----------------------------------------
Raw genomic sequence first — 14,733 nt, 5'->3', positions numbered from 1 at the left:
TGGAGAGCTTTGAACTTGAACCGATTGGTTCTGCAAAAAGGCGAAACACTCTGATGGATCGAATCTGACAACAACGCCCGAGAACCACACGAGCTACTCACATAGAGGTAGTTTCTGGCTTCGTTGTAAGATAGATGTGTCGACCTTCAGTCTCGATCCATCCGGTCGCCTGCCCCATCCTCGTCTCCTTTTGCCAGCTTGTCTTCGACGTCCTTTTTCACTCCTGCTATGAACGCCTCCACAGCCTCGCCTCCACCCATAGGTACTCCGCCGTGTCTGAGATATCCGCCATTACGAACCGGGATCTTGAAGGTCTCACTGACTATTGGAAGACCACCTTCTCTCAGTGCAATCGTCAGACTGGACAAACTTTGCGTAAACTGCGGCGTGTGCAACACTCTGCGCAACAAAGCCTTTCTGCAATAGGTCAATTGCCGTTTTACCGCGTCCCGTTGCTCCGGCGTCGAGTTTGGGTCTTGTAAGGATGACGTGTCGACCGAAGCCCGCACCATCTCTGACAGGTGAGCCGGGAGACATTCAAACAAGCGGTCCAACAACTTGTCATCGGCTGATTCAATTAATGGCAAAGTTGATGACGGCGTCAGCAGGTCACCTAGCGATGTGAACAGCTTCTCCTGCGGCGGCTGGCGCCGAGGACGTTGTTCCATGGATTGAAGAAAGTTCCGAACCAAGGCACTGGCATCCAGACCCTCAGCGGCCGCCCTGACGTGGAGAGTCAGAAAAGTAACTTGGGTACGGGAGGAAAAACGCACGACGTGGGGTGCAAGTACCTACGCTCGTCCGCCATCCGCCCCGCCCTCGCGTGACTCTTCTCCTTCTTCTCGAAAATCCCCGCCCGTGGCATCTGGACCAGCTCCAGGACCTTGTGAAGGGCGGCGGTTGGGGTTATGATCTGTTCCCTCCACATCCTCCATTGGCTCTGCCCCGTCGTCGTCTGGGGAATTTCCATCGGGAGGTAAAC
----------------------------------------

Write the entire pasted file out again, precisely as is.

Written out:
Raw genomic sequence first — 14,733 nt, 5'->3', positions numbered from 1 at the left:
TGGAGAGCTTTGAACTTGAACCGATTGGTTCTGCAAAAAGGCGAAACACTCTGATGGATCGAATCTGACAACAACGCCCGAGAACCACACGAGCTACTCACATAGAGGTAGTTTCTGGCTTCGTTGTAAGATAGATGTGTCGACCTTCAGTCTCGATCCATCCGGTCGCCTGCCCCATCCTCGTCTCCTTTTGCCAGCTTGTCTTCGACGTCCTTTTTCACTCCTGCTATGAACGCCTCCACAGCCTCGCCTCCACCCATAGGTACTCCGCCGTGTCTGAGATATCCGCCATTACGAACCGGGATCTTGAAGGTCTCACTGACTATTGGAAGACCACCTTCTCTCAGTGCAATCGTCAGACTGGACAAACTTTGCGTAAACTGCGGCGTGTGCAACACTCTGCGCAACAAAGCCTTTCTGCAATAGGTCAATTGCCGTTTTACCGCGTCCCGTTGCTCCGGCGTCGAGTTTGGGTCTTGTAAGGATGACGTGTCGACCGAAGCCCGCACCATCTCTGACAGGTGAGCCGGGAGACATTCAAACAAGCGGTCCAACAACTTGTCATCGGCTGATTCAATTAATGGCAAAGTTGATGACGGCGTCAGCAGGTCACCTAGCGATGTGAACAGCTTCTCCTGCGGCGGCTGGCGCCGAGGACGTTGTTCCATGGATTGAAGAAAGTTCCGAACCAAGGCACTGGCATCCAGACCCTCAGCGGCCGCCCTGACGTGGAGAGTCAGAAAAGTAACTTGGGTACGGGAGGAAAAACGCACGACGTGGGGTGCAAGTACCTACGCTCGTCCGCCATCCGCCCCGCCCTCGCGTGACTCTTCTCCTTCTTCTCGAAAATCCCCGCCCGTGGCATCTGGACCAGCTCCAGGACCTTGTGAAGGGCGGCGGTTGGGGTTATGATCTGTTCCCTCCACATCCTCCATTGGCTCTGCCCCGTCGTCGTCTGGGGAATTTCCATCGGGAGGTAAAC